My first foray into Boston Basin was to climb the Torment-Forbidden Traverse with Goran back in July of 2013. The phenomenal route finishes on the classic West Ridge of Forbidden Peak and, from the summit, the two other prominent and classic ridges of Forbidden are in plain view. Hence, the North Ridge had been on my radar for nearly two years before the temptation became irresistible.
The Nelson-Potterfield guide describes a NW Face variation to the complete, original 1952 Beckey line, but still offers the following wisdom: "the North Ridge on this impressive peak is...a major undertaking, requiring a wide range of mountaineering skills." Crux number one is the approach, requiring an ascent of Boston Basin, the West edge of the Quien Sabe Glacier, finding a rappel station just East of Sharkfin Col, rappelling onto the Boston Glacier, traversing the glacier to a prominent notch just shy of the ridge termination, and ascending that notch to a bivy. We got a leisurely start, departing the car at about 12:30pm. It was a little under 4 hours to the rappel station near Sharkfin Col on a very warm day which caused some serious sweating despite wearing running shorts and a tank top.
The rappel was barely necessary as we were hitting the route in early-season shape and the snow on the North side was nearly continuous to the col. Our glacier traverse went without incident and afforded breathtaking views across a sea of crevasses to Mount Buckner, which Kelsey and I had teamed up for last July. We wove our way through the crevasses and got below the bivy notch at about 6:30pm, so 6 hours from the car. The snow was pretty sloppy and steep to get to the ridge and the moat was significant, so we ascended the snow, taking our time to kick good steps since a fall would have ruined our whole day.
There were two bivy spots free of snow on the NE side of the ridge and we enjoyed one of the most stellar bivy views in the North Cascades while making dinner and nodding off. Given the hot temps and desire to really enjoy the hyped-up bivy, I packed in a liter of boxed Pino Grigio, which was lovely.
After consuming coffee and a phenomenal sunrise, we started moving at about 5:30am. The initial 5.6 technical crux, left-facing corner wasn't too tough and we quickly scampered across the ridge to the area where Beckey suggests staying on ledges to the East before regaining the ridge at 8,100 feet. We encountered quite a bit of snow here and traversed it a ways with rock pro every hundred feet or so until running up the steep snow to the ridge line at about 7am. There was a short bit of exposed rock ridge until we made it to the next snow patch, which was pretty flat.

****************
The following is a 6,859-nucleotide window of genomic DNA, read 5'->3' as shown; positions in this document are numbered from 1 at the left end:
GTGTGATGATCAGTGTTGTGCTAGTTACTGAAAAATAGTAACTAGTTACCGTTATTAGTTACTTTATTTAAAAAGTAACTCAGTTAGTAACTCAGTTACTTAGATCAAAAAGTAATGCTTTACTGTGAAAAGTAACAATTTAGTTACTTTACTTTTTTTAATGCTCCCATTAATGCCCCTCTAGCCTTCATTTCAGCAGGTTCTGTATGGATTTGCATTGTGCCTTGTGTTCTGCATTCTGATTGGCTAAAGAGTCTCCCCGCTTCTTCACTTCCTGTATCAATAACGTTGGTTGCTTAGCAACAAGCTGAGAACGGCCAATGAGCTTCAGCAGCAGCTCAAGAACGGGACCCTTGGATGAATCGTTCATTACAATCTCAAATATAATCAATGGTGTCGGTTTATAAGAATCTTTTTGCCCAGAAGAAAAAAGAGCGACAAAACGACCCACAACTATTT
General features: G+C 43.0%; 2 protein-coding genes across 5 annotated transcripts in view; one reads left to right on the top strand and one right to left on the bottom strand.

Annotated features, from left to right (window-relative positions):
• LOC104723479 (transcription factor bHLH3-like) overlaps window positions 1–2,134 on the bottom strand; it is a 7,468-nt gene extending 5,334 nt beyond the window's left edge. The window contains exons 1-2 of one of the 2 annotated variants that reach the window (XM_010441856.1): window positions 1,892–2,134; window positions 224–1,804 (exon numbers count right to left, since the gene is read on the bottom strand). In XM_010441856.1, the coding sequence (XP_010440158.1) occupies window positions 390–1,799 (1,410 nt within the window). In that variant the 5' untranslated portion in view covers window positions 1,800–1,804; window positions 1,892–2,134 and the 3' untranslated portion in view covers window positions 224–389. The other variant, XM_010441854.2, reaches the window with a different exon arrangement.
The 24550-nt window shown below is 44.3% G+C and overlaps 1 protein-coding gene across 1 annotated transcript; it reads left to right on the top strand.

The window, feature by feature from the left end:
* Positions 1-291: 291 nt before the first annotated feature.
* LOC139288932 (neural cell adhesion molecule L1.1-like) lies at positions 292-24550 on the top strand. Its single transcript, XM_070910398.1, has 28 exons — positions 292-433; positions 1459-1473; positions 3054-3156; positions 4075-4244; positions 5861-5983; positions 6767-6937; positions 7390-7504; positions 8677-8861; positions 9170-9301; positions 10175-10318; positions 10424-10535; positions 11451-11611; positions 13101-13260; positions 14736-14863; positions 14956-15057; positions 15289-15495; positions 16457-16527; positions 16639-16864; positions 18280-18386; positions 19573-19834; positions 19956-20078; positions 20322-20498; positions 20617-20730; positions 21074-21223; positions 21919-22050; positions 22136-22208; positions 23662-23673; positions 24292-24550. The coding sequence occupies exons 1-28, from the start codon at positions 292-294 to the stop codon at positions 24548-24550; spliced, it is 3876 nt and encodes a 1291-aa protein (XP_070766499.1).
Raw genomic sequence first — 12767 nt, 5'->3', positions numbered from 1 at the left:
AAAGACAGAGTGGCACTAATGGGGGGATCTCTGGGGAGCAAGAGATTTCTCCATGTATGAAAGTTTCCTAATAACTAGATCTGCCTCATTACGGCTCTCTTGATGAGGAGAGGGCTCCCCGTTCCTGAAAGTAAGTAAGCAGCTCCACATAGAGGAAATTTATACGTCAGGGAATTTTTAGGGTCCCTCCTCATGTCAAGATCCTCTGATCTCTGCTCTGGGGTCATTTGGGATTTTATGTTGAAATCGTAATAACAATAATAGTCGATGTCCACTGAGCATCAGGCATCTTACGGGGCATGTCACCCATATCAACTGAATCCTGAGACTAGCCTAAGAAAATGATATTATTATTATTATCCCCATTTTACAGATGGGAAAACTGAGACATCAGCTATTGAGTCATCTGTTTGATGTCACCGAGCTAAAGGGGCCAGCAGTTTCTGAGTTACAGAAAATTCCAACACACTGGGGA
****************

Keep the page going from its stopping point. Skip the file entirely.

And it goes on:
The rock above this section looked improbably steep from afar, but we found good climbing just East of the ridge for the first 100 feet or so before getting onto the ridge proper and continuing along until the final snow section at about 9:30am. We avoided the large cornice and put our tools and crampons away after this snow section since it was clear from there to the summit. Again, the rock seemed improbably steep right at the ridge line, but we stayed very true to it from the snow to the summit. The final 50 feet had some perfect holds and cracks despite being pretty steep and finished on some easier moves before we arrived at the summit at about 12:30pm. We mostly simul-climbed, but did take our time on the route, given the snow and the fact that we weren't in a big hurry.
The view was, as expected, spectacular. Rainier, Glacier, Baker, Shuksan, Eldorado, and Buckner were all out in force. We descended the West Ridge to the notch, did two raps, and then worked our way down snow to the glacier before slogging out to the car. A great alpine ridge route in a stellar setting. It reminded me quite a bit of the NE Ridge on Triumph, but was much longer and more consistently exposed.